This means asking questions more than telling them what to do. Talk about things besides the addiction; ask about their goals, interests, and passions. Be excited about their future.

When the topic of addiction does come up, approach the topic of getting help. Tell them you can help find a treatment center. But, the ball is in their court; they have to be willing.

It’s crucial you speak from a place of compassion and love. Yes, it can be infuriating and heartbreaking to see your loved one throwing away their life. But, speaking from those emotions will not help them right now.

4. Consider an Intervention

Interventions are an option once it’s clear your loved one doesn’t want help. If they won’t choose to get help on their own, start researching the different types of interventions.

Some interventions ambush the addict and make them feel trapped. Others are invitational and they know what they’re sitting down for.

There are so many factors involved with planning an intervention to be successful. It’s best to get a professional interventionist involved to guide the planning. They can also mediate the intervention so you can focus on your part; read more here.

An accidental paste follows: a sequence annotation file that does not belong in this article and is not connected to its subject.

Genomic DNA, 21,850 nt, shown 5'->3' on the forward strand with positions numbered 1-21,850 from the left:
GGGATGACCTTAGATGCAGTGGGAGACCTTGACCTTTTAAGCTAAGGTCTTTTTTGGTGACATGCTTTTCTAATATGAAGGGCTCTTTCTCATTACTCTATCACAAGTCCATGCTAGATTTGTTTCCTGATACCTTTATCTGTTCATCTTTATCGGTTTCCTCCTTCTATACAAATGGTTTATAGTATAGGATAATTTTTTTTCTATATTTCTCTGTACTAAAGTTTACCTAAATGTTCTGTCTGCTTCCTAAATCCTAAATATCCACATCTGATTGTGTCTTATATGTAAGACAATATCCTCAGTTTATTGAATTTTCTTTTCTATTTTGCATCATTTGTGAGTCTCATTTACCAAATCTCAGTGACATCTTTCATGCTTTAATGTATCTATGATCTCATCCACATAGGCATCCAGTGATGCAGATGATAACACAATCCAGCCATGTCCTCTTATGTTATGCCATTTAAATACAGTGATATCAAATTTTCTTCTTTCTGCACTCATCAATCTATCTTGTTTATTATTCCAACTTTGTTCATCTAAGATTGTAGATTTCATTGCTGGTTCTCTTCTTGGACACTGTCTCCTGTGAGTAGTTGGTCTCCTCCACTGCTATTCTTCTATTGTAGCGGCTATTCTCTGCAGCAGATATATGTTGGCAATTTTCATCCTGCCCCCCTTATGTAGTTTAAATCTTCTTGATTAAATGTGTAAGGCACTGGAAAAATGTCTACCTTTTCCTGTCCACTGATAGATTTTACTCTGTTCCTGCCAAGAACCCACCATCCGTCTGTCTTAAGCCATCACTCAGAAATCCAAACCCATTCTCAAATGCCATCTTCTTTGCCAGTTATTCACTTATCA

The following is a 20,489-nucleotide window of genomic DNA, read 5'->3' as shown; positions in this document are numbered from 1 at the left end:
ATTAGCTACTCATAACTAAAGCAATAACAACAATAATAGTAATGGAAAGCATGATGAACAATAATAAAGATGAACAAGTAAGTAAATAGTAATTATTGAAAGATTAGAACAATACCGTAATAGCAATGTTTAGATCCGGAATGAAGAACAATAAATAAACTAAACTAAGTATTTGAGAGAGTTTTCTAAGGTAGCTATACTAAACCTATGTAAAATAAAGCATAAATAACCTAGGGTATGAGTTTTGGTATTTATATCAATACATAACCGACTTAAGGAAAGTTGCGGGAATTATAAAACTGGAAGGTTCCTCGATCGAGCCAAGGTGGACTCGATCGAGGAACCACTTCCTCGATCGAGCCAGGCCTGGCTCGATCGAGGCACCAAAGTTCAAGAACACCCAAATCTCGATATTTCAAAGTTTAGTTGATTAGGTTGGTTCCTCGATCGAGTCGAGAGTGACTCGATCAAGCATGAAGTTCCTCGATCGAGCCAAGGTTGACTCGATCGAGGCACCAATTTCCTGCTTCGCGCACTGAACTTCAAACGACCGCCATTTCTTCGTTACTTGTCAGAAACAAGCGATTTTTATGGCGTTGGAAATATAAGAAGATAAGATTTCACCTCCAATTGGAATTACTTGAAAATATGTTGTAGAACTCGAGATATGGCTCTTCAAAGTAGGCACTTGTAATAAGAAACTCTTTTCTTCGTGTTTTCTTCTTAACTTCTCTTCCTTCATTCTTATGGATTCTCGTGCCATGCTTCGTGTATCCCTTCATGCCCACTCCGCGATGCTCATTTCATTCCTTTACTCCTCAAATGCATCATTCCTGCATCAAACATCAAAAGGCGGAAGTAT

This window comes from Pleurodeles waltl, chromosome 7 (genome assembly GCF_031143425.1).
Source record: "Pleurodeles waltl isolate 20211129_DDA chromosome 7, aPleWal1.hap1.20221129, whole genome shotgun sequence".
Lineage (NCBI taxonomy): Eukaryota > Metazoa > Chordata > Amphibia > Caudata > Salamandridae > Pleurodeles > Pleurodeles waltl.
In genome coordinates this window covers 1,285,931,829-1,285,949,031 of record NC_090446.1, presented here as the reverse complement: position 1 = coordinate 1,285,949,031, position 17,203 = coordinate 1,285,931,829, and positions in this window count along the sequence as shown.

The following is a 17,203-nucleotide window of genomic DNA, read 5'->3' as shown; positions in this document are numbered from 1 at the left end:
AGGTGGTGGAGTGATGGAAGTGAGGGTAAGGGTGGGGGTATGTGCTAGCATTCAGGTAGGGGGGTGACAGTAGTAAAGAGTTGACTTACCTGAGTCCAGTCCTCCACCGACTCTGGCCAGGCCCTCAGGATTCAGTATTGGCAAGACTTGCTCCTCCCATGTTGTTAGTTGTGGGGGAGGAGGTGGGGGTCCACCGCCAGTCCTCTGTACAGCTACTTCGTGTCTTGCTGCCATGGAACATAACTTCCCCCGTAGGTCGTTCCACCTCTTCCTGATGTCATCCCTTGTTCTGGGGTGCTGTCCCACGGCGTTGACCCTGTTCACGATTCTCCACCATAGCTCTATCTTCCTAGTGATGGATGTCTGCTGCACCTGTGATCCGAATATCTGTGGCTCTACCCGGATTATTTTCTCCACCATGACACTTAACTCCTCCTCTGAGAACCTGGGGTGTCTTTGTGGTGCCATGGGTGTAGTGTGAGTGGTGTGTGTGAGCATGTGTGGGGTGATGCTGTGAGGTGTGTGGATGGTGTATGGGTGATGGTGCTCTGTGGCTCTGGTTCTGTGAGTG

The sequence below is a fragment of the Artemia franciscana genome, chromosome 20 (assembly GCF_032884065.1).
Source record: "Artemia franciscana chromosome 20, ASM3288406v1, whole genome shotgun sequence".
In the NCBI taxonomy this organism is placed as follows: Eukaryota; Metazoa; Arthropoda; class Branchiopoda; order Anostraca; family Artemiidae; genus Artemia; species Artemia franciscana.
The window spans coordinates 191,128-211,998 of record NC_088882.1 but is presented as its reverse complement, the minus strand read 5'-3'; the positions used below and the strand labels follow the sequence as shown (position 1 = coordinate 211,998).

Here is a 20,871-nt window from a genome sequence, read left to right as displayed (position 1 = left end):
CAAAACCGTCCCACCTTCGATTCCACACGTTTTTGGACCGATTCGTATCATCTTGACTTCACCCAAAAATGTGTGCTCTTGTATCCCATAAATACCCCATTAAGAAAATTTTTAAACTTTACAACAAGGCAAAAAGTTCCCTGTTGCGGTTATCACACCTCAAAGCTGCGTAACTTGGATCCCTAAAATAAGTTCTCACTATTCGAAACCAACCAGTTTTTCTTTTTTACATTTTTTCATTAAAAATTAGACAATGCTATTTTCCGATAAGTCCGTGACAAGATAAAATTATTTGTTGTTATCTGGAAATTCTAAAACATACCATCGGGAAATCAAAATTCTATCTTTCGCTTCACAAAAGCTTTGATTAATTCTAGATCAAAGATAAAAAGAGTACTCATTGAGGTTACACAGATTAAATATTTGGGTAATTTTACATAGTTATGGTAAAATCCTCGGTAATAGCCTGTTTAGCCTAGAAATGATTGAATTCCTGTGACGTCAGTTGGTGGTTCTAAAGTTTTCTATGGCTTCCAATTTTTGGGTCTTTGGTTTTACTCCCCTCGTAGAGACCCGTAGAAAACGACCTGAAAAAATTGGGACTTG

5. Don’t Be an Enabler

Part of being a compassionate supporter is setting boundaries. You cannot enable their behavior anymore. This doesn’t mean you stop loving and supporting them; boundaries come from a place of love.

Addicts will often ask or beg family and friends for money. They may steal from you to get money for their substance. Sometimes, they’ll manipulate your emotions to feel bad for them.

Your strength in this step is crucial.

Set new boundaries. Here are some examples of boundaries that have worked for others:

  • No more using in this home.
  • No substance-abusing friends allowed in this home.
  • I will not lend you any more money.
  • I will not bail you out of jail or pay for a lawyer.

Depending on your relationship, you may want to set a “no more covering” boundary. You will not lie for them or cover for them anymore.